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The Theatreguide.London Review

Elf
Dominion Theatre  Winter 2015-2016

Elf is a bright, sparkly, bouncy holiday musical. 

It isn't My Fair Lady or Phantom. It doesn't advance the art form an inch (In fact it has a very old-fashioned feel about it.) But it provides a couple of hours of light entertainment that won't go too far over children's heads and won't be a chore for parents to sit through. 

More than anything else, it's harmless, except perhaps to your wallet, stalls prices ranging from over 80 pounds to 267. 

It's based, as you might have guessed, on the hit film about a foundling baby raised by Santa's elves who doesn't figure out he's human until he's an adult and goes to New York in search of his real father. 

Of course papa turns out to be a grumpy businessman, the inevitable pretty girl has no Christmas spirit, his little brother doesn't believe in Santa – and Buddy cures them all just in time for Christmas, between a string of innocent-in-the-big-city gags. 

Thomas Meehan (Annie) and Bob Martin (The Drowsy Chaperone) adapted the filmscript, and composer Matthew Sklar (Sesame Street) and lyricist Chad Beguelin (Aladdin) provided the pleasant but unmemorable songs.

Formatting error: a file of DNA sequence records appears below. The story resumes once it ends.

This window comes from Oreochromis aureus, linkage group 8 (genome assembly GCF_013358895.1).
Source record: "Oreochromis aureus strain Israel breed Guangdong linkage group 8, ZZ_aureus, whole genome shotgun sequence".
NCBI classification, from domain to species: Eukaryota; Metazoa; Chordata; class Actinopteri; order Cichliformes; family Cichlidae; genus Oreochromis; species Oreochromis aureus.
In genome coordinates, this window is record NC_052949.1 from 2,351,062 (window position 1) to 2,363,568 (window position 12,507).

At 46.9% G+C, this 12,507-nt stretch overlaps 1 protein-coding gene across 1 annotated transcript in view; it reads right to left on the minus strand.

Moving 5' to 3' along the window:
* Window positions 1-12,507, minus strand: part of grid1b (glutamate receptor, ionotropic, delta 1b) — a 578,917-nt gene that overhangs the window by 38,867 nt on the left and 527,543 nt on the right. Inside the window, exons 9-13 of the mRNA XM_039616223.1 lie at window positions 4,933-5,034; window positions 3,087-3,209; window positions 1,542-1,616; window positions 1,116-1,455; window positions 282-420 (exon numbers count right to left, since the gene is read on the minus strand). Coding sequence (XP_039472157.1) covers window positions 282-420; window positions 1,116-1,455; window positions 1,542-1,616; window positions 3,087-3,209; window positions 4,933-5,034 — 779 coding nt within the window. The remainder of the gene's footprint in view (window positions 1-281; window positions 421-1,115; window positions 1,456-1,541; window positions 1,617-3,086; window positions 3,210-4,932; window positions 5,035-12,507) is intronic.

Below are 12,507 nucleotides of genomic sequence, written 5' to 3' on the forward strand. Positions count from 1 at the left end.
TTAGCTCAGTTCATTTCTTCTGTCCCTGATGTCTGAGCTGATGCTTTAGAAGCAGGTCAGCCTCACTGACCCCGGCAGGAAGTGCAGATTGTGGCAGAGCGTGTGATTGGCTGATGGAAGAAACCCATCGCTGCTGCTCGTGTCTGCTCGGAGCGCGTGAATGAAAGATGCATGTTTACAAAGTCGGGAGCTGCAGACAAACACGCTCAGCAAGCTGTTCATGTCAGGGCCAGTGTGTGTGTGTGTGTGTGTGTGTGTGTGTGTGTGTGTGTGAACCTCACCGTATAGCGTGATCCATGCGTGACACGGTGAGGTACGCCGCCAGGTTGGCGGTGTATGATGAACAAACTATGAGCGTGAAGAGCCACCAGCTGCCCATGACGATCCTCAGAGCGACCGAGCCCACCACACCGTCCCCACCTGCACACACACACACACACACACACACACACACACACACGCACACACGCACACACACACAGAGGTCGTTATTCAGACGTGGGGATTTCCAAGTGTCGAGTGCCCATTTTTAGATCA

There's a Supercalifragilistic. . . rip-off, a couple of get-in-the-Christmas-spirit songs for Buddy, a sad song for Buddy and, as inescapable as the happy ending, a song called There Is A Santa Claus. 

The real stars of the show are set designer Tim Goodchild and video backdrop designer Ian William Galloway, whose bright primary colours give everything the happy air of a child's picture book. 

Sets, musical numbers and some of director Morgan Young's choreography also hark back to some of the simple comic-book musicals of the 1960s, like How To Succeed In Business (dancing secretaries) and Subways Are For Sleeping (dancing Santas). 

As Buddy, Ben Forster does innocent-to-the-point-of-idiocy with enough bounce and charm that he only occasionally slips over into really annoying.

Joe McGann serves the show generously in the thankless role of the mean but eventually loosened up father, though Kimberley Walsh is all but invisible as the generic pretty girl. 

There are nice supporting turns by Graham Lappin as a grumpy department store manager and Jennie Dale as daddy's mousy secretary, both characters predictably but entertainingly won over by Buddy's Christmas spirit. 

There is nothing wrong with Elf that just one spark of originality or not by-the-numbers couldn't cure. But who wants anything but absolutely safe predictability in a holiday show?

Gerald Berkowitz


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